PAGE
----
A growing number of North American communities are exposed to risks of derailments and spills from trains carrying crude oil as rising production increases rail shipments across the continent and pipelines such as TransCanada Corp. (TRP)’s Keystone XL are delayed.
More than 70 runaway tank cars filled with thousands of barrels of crude derailed and exploded in Lac-Megantic, Quebec, July 6, killing at least 13 people and incinerating 30 buildings in the town. About 35 people remain missing. The disaster intensified the debate over the safety of transporting oil by train compared to pipelines, which have their own record of spills.
Shipments of oil by rail increased 17 times faster than crude production in the U.S. last year as producers use existing track to ship rising volumes from new shale fields and oil sands to market, according to figures compiled by Bloomberg. North American railroads pass through more populated areas than pipelines because many cities were built around the tracks, Brigham McCown, a transportation consultant, said.
“What makes it scarier for the average person is that it’s a moving train with crude oil that can explode,” Mike Paul, a public relations consultant who runs MGP & Associates PR in New York, said in a phone interview yesterday.
Investigators yesterday began testing water supplies after about 26,385 gallons (628 barrels) of crude spilled into the Chaudiere River from the Montreal, Maine & Atlantic Railway Ltd. train that derailed and exploded. The carrier is owned by the closely held Rail World Inc. of Chicago.
The train was carrying crude to Irving Oil Corp.’s 298,800-barrel-a-day Saint John refinery in New Brunswick, according to a statement on Irving’s website. The refinery is receiving more than 90,000 barrels a day by rail, a person familiar with the plans said in December.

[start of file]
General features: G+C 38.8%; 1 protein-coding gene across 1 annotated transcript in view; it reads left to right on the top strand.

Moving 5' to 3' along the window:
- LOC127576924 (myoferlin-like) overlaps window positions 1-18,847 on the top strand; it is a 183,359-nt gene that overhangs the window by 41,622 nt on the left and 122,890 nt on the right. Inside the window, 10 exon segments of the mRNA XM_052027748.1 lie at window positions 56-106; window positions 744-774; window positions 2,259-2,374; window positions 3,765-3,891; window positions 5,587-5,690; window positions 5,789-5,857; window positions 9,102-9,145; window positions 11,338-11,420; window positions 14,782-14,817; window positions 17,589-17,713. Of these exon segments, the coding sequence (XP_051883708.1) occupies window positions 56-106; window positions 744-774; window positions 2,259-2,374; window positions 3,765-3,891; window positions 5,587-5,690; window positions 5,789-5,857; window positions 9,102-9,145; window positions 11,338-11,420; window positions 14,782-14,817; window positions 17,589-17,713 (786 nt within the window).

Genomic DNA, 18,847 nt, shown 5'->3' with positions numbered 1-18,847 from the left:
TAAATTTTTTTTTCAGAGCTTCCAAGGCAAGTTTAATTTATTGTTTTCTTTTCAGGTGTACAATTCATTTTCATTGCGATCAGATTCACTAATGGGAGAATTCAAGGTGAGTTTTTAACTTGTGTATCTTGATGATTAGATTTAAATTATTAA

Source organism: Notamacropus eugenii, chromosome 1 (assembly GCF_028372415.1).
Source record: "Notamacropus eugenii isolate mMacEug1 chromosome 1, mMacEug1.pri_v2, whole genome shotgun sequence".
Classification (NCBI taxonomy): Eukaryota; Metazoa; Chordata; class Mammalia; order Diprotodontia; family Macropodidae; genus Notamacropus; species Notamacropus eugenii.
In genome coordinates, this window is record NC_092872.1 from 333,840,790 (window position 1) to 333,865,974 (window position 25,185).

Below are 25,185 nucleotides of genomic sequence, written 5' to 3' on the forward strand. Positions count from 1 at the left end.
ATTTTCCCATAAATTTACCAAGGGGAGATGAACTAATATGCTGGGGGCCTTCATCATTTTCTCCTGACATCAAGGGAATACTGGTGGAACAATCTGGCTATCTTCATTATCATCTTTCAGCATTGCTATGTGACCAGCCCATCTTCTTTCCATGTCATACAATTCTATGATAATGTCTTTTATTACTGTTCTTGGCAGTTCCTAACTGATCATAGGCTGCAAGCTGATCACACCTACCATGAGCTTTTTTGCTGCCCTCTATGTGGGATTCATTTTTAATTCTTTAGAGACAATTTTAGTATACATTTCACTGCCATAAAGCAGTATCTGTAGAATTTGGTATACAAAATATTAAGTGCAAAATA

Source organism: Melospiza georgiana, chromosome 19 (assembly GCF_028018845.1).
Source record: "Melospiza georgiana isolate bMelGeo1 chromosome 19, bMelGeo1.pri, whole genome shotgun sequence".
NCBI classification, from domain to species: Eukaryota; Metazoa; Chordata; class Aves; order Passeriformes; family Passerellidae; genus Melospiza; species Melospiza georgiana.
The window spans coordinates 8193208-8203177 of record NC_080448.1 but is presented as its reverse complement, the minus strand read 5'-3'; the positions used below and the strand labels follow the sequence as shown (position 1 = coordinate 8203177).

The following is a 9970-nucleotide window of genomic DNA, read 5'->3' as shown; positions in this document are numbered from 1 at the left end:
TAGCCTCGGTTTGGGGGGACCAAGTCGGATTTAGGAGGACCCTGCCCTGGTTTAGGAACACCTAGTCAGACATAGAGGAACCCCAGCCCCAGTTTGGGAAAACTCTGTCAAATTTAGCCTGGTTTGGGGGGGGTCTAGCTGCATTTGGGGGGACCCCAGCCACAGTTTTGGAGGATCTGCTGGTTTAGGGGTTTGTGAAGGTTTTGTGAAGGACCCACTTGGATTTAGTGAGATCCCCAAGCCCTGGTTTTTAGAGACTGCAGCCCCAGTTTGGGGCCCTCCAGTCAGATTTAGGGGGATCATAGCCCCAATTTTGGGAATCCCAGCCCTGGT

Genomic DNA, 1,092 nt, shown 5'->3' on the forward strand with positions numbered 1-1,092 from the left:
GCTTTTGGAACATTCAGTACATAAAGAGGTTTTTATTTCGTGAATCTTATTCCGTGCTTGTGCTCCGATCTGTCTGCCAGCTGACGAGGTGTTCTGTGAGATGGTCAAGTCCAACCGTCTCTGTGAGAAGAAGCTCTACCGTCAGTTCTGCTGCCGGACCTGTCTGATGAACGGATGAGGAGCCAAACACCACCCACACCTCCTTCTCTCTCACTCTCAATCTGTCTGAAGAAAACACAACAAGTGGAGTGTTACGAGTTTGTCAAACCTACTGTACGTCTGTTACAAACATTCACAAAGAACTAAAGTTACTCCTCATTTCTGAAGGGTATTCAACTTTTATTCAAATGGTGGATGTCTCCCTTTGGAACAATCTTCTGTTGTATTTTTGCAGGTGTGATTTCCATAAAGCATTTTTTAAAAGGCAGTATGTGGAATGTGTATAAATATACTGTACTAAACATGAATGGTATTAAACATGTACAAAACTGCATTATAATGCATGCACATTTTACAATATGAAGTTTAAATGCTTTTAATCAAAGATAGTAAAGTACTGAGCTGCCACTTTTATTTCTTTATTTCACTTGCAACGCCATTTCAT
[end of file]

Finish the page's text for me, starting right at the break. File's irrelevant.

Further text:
The Quebec disaster comes as construction of pipelines such as the $5.3 billion Keystone XL conduit to the Gulf Coast are delayed by environmental and regulatory concerns. TransCanada applied to build Keystone XL five years ago and is awaiting a U.S. decision on a revised route after the Obama administration initially rejected the project in January 2012.
Pipelines have seen increasing opposition on safety concerns after a series of spills in the past three years, such as the 5,000 barrels leaked in March by Exxon Mobil Corp (XOM).’s Pegasus line in Arkansas, and the 2010 rupture of an Enbridge Inc (ENB). line in Marshall, Michigan. Enbridge spilled more than 20,000 barrels of heavy oil from Canada into a branch of the Kalamazoo River.
Communities new to oil development, including in North Dakota and Utah, are seeing rising rail shipments of crude due to a scarcity of pipelines. Trains are passing through more populated areas as the footprint of crude-by-rail expands.
Capacity to offload oil from rail cars at refineries will expand by 840,000 barrels a day in 2014 compared to last year in U.S. communities including Albany, New York; Delaware City, Delaware; Yorktown, Virginia, and Philadelphia, according to the Atlantica Centre for Energy, an energy industry association in Saint John.
The amount of crude delivered by rail in the U.S. increased 256 percent last year from 2011, according to the Washington-based Association of American Railroads. That compared with an increase of 15 percent in oil production, Energy Information Administration figures show.
As train shipments rise, so does the risk to communities in part because a higher proportion of railroads run through communities than pipelines, said the consultant McCown, who formerly led the U.S. Pipeline and Hazardous Materials Safety Administration.
“The feds and the industry need to educate all the local communities on what’s coming through,” McCown said in an interview from Dallas.
Railways suffer spills 2.7 times more often than pipelines, according to the Association of American Railroads, though historically pipelines spill greater volumes of oil.